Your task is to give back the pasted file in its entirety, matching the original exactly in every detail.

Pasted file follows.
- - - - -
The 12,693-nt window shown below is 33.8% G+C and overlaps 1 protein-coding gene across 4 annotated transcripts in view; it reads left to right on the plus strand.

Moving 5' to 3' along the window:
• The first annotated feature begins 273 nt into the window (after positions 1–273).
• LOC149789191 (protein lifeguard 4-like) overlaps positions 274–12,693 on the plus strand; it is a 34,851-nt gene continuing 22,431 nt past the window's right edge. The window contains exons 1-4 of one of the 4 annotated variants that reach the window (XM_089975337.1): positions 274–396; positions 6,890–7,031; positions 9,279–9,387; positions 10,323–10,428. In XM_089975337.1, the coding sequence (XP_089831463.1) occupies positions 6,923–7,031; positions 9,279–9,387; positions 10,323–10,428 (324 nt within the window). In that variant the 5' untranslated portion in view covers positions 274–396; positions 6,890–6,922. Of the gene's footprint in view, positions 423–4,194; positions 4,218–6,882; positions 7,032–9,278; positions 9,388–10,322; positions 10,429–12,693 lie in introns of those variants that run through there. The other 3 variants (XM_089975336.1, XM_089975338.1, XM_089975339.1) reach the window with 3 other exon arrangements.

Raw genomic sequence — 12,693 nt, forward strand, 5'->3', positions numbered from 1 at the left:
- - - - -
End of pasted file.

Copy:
The 12,693-nt window shown below is 33.8% G+C and overlaps 1 protein-coding gene across 4 annotated transcripts in view; it reads left to right on the plus strand.

Moving 5' to 3' along the window:
• The first annotated feature begins 273 nt into the window (after positions 1–273).
• LOC149789191 (protein lifeguard 4-like) overlaps positions 274–12,693 on the plus strand; it is a 34,851-nt gene continuing 22,431 nt past the window's right edge. The window contains exons 1-4 of one of the 4 annotated variants that reach the window (XM_089975337.1): positions 274–396; positions 6,890–7,031; positions 9,279–9,387; positions 10,323–10,428. In XM_089975337.1, the coding sequence (XP_089831463.1) occupies positions 6,923–7,031; positions 9,279–9,387; positions 10,323–10,428 (324 nt within the window). In that variant the 5' untranslated portion in view covers positions 274–396; positions 6,890–6,922. Of the gene's footprint in view, positions 423–4,194; positions 4,218–6,882; positions 7,032–9,278; positions 9,388–10,322; positions 10,429–12,693 lie in introns of those variants that run through there. The other 3 variants (XM_089975336.1, XM_089975338.1, XM_089975339.1) reach the window with 3 other exon arrangements.

Raw genomic sequence — 12,693 nt, forward strand, 5'->3', positions numbered from 1 at the left: